I went to see a new cardiologist the other day as I have been having ongoing blood-pressure difficulties that have been difficult, well, impossible to diagnose. After a brief wait, a nice-looking 50-year-old man walked in with his young intern trailing behind. They both took their respective chairs (hers near the corner) and he began the interview. The first thing that thing that struck me about this man was that he actually listened. He paused after my answers just for a second or two before he asked another question. The second thing I noticed was how exhausted this poor intern looked, and how hard she was trying to hold on to all the information that was coming her way. As the doctor moved closer to me in order to listen to my heart and take my blood pressure, he asked me another question about my symptoms. My answer seemed to take him by surprise as I don't think it fit in his diagnostic formulation. He sat quietly for several long seconds with his eyes closed and then continued our discussion. Towards the end, he made some recommendations and an interim plan and said goodbye. On his way out the door, I said to the intern that what she witnessed was an example of doctoring at its best. I told her how this man sat next to me with his eyes closed not afraid of not knowing what was happening. Not afraid to be confused, and caring enough to do all of that in my presence.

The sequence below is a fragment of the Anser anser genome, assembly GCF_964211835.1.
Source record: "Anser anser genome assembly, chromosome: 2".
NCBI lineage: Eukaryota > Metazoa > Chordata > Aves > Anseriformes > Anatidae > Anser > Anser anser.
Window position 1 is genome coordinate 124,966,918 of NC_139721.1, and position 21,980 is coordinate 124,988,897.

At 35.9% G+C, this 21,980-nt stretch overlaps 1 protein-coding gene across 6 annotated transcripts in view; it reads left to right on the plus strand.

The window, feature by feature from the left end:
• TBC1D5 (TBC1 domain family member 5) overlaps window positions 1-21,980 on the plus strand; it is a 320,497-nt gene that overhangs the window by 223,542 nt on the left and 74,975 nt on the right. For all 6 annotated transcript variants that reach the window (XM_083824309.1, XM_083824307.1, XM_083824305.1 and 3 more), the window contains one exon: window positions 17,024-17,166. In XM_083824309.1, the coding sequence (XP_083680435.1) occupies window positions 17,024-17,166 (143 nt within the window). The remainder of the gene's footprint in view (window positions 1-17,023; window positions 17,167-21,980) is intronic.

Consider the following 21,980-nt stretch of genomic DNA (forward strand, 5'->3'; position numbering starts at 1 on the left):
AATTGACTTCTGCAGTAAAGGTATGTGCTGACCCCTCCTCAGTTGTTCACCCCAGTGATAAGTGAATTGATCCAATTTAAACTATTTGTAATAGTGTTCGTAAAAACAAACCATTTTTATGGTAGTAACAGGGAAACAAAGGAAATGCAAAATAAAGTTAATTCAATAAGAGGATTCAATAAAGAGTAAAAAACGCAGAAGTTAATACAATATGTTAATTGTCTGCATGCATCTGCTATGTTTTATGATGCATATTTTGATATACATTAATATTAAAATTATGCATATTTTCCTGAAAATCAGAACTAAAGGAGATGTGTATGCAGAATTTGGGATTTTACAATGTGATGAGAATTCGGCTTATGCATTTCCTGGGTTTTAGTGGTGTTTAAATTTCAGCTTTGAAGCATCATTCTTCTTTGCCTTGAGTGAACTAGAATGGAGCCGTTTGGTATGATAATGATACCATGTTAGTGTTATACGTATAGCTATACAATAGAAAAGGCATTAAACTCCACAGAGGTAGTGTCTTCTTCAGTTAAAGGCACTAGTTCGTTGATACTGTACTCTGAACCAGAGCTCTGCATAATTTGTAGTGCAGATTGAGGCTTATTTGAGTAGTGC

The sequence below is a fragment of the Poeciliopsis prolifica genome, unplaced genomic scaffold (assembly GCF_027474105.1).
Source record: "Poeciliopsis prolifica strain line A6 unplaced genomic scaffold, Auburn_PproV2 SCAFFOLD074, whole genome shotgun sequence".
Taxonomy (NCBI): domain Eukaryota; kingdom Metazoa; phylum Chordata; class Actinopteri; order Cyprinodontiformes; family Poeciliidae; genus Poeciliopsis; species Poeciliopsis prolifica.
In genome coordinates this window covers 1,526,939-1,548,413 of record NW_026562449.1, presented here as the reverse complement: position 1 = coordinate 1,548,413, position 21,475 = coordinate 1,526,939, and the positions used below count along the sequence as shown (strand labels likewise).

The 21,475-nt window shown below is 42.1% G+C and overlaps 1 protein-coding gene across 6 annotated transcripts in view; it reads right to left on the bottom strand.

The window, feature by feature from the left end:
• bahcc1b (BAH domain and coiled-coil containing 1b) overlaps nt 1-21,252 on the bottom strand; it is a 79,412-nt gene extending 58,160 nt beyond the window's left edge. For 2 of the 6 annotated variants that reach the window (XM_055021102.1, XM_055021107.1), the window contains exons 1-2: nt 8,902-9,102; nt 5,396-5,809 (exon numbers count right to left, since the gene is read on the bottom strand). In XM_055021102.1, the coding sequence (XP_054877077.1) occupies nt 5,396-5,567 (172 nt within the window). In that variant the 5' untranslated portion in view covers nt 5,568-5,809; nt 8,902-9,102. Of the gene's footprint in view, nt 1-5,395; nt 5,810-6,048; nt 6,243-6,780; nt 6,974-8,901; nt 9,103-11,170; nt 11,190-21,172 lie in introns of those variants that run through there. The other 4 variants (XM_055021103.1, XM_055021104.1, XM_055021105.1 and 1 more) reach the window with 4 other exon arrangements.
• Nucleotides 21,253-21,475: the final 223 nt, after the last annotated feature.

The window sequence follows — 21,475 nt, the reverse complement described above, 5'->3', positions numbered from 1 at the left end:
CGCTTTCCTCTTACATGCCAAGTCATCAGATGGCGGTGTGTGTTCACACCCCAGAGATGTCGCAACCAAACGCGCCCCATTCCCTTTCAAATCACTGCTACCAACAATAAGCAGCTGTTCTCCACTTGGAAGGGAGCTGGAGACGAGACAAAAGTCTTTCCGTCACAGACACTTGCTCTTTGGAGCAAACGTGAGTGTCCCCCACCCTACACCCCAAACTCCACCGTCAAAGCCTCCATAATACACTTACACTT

There wasn't time to tell her everything I wanted to tell her about caring in medicine and eye contact and the power of touch. I couldn't tell her how alone people feel in that examining room and whenever they see a cardiologist that it is about matters of the metaphorical heart also. I wanted to tell her that it takes courage, strength and self confidence for a doctor to be open to their own ignorance.
But I did have time to tell her that if she practiced medicine the way she just witnessed she would be more than a very good doctor. She would be a healer.